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Further Base Rate Increase Likely Amidst Market Uncertainty

Further Base Rate Increase Likely Amidst Market Uncertainty

Following a tumultuous couple of weeks in the money markets, the Monetary Policy Committee are meeting again tomorrow to discuss the state of the UK economy. Many experts predict a further increase to the Base Rate to help curb inflation.

At the end of September, we saw the sixth Bank of England Base Rate rise this year. Tomorrow’s MPC meeting had always been planned; however, no one could have foreseen the economic fallout from the mini-budget just a day after the Base Rate rose. As it stands, the Base Rate is at 2.25%, 2% higher than at the start of the year. The mortgage market chaos hit the mainstream media, and now many investors are patiently waiting to see what the Bank of England decide to do tomorrow.

The Bank of England has been increasing the Base Rate in steady increments throughout the year in an ongoing attempt to curb rising inflation levels. As the cost-of-living crisis continues to impact households and promises to get tougher in the coming months, tomorrow’s highly anticipated announcement is likely to see a further increase to the Base Rate. We expect to see an increase of between 0.5-0.75% and predict that the Bank of England will continue on the same trajectory in early 2023.

What does this mean for mortgage rates?

Despite the expected rise in the Base Rate tomorrow, we expect to see fixed-rate mortgage products slowly go down in pricing. This is because mortgage lenders use SWAP rates to price their fixed product ranges as opposed to the Base Rate.

Whilst the Base Rate is used to curb inflation levels and is used by many as an indicator of the state of the UK economy, SWAP rates have more influence over fixed rates. SWAP rates are what lenders pay to other financial corporations and institutions to get fixed funding for a specific period of time, which is typically two, three, five or ten-year fixed-rates. Lenders then use the pricing of these SWAP rates to price their mortgage products and ensure they allow for a profit margin. View our Money Markets page here for the latest SWAP rates.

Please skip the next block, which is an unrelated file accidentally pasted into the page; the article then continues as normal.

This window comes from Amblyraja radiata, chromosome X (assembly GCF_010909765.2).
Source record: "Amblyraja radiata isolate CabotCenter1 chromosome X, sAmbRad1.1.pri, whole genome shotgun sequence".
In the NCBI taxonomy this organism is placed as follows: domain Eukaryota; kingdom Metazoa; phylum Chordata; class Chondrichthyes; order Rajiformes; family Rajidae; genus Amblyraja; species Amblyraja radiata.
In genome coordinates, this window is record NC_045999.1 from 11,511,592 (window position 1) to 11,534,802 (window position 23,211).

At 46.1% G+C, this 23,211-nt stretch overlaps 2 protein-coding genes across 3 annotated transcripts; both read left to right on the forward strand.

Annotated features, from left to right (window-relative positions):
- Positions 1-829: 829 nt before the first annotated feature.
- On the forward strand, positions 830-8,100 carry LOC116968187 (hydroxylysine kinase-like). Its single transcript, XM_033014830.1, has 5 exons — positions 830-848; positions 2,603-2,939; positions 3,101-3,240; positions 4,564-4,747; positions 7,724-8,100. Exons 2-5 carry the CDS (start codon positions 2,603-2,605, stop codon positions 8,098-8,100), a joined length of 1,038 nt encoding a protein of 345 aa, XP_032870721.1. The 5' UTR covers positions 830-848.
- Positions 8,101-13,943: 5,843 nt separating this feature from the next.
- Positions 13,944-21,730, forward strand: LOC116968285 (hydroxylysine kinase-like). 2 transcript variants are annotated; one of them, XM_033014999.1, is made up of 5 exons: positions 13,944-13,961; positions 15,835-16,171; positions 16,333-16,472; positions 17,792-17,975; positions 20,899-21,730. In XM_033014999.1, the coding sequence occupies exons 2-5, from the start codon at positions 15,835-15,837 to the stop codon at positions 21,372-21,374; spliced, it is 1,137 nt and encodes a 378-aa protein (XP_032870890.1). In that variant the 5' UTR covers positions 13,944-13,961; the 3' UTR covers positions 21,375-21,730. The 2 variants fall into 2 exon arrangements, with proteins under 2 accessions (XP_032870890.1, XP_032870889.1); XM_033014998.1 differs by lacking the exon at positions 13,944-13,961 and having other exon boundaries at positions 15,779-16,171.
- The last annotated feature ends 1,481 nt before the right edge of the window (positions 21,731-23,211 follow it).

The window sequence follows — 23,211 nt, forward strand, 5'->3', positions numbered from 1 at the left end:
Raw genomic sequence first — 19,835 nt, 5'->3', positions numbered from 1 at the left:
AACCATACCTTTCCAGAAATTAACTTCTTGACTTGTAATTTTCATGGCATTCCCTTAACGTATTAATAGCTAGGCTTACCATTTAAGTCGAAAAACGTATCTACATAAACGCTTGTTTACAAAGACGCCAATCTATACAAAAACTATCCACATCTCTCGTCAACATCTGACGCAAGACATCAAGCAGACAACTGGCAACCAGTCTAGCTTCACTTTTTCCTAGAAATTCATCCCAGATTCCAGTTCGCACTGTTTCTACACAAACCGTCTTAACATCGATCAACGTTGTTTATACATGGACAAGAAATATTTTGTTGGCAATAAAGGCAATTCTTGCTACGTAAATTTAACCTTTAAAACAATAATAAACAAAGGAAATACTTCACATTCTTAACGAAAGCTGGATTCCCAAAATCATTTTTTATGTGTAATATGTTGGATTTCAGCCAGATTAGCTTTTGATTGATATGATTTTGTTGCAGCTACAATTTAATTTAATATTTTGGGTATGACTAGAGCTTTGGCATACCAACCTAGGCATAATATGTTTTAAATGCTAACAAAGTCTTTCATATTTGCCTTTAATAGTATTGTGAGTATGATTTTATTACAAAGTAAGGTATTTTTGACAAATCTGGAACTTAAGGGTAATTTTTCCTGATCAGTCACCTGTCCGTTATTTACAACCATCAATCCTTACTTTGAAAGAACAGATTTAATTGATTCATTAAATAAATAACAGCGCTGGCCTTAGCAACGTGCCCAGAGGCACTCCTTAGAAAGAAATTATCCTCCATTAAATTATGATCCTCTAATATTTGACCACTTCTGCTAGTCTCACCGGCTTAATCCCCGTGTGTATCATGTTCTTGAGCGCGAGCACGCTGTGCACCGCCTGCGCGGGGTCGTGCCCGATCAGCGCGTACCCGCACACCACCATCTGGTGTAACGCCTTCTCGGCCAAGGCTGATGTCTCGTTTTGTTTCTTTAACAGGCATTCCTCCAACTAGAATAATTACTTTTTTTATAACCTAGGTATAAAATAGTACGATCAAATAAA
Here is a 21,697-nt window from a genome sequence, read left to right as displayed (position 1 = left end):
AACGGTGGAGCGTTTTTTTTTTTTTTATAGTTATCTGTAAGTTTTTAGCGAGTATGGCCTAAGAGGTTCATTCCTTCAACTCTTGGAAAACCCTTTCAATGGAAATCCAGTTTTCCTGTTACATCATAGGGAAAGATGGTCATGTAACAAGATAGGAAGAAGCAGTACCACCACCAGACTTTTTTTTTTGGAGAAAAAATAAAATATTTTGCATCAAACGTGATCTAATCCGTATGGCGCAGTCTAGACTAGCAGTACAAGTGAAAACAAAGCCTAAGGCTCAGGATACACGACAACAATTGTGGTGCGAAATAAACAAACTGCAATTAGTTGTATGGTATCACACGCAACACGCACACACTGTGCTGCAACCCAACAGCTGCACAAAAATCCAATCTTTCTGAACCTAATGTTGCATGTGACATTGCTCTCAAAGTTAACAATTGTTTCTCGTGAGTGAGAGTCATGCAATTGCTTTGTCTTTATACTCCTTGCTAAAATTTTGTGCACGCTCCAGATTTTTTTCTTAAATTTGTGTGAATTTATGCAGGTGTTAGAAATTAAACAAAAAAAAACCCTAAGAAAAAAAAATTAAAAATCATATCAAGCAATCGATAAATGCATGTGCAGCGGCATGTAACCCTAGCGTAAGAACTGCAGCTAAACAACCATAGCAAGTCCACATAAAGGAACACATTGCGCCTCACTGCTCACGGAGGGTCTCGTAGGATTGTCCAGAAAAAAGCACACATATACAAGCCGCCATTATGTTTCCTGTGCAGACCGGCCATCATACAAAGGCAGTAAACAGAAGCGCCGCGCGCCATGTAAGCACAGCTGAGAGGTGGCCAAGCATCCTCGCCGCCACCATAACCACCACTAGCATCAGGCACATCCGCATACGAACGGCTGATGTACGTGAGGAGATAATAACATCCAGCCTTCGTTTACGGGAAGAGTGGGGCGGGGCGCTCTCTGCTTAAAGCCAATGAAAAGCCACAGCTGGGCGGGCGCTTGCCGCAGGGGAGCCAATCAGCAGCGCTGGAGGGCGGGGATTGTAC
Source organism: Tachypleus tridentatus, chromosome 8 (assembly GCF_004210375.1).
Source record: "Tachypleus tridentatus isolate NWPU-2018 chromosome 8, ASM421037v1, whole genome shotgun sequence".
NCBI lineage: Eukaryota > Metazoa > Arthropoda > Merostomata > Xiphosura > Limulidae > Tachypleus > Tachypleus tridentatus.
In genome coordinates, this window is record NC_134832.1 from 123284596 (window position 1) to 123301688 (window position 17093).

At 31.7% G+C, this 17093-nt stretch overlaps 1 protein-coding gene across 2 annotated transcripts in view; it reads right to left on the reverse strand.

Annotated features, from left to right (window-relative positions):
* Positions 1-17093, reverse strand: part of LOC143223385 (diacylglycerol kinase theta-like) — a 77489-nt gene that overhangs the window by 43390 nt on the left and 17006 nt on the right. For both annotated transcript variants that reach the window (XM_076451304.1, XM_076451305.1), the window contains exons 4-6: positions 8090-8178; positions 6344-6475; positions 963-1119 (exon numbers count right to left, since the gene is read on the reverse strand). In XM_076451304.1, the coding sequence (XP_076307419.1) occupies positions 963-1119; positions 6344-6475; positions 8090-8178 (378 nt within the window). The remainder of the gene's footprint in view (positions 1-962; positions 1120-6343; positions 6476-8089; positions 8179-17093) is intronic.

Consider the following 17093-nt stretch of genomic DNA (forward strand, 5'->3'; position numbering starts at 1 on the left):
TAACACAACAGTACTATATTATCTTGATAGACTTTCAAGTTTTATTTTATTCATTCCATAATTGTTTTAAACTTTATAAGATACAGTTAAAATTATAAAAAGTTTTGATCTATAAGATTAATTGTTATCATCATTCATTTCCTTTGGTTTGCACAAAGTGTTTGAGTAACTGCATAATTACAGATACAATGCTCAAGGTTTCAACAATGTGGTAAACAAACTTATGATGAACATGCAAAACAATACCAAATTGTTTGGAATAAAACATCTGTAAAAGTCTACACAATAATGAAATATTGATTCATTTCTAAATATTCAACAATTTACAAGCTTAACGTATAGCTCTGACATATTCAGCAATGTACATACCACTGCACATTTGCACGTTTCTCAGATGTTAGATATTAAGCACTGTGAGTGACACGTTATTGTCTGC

SWAP rates became incredibly volatile following the mini-budget announcements, which led to a sharp increase in mortgage product pricing and caused many products to be withdrawn from the market. Jeremy Hunt's appointment as Chancellor and his swift mini-budget reversal, followed by Rishi Sunak’s appointment as Prime Minister restored a significant amount of confidence in the money markets, causing a reduction in SWAP rates. As the market settles, we expect that lenders will be able to reduce their product pricing in line with current SWAP rate levels, albeit not to the competitive lows we saw post-pandemic.

Market volatility has, of course, left many investors uncertain over the best course of action to take. If you are having concerns, it’s more important now than ever to seek professional advice from an experienced mortgage broker. We can offer you free advice to help support you through the ever-changing market and help you make better-informed property investment decisions. To talk through your options, get in touch with our brokers by submitting an enquiry, or by calling us on 0345 345 6788.